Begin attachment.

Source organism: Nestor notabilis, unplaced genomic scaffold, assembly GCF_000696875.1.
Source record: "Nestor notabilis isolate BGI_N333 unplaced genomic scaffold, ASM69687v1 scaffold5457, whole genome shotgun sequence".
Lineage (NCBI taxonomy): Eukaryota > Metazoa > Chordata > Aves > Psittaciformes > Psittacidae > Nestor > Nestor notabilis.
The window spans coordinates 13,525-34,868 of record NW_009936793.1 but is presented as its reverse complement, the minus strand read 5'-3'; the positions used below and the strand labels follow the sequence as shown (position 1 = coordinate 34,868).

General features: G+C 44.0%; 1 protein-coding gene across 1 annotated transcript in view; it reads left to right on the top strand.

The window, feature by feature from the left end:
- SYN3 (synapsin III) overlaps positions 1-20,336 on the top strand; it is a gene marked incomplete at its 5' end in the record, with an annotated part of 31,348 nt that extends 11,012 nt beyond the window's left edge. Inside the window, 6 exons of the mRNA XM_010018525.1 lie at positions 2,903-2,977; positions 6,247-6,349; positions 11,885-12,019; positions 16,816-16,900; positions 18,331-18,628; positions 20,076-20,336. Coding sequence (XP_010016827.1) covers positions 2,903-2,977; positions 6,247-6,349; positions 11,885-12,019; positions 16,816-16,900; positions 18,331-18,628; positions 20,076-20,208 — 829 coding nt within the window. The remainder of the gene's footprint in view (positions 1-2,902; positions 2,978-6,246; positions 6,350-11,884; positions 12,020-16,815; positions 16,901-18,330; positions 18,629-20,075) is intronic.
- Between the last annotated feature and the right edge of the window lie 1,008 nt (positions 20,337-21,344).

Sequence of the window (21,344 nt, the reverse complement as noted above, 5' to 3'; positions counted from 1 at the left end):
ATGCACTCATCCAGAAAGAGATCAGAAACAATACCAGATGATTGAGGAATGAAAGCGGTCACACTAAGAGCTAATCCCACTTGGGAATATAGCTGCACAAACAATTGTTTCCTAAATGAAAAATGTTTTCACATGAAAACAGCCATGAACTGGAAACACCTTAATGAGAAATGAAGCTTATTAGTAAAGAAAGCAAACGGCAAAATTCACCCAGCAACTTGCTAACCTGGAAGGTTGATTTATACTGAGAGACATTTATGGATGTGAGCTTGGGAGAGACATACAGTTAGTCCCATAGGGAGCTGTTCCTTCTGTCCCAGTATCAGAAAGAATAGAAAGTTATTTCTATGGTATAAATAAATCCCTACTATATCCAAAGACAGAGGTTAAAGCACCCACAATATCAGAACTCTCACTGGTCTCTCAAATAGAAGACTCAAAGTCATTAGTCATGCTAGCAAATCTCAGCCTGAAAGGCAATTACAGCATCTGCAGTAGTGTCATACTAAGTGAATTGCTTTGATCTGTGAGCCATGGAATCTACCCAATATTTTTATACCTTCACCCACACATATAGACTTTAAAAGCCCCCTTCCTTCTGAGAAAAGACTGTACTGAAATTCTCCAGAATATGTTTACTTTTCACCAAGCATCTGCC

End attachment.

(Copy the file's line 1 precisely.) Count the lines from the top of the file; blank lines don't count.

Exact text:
Source organism: Nestor notabilis, unplaced genomic scaffold, assembly GCF_000696875.1.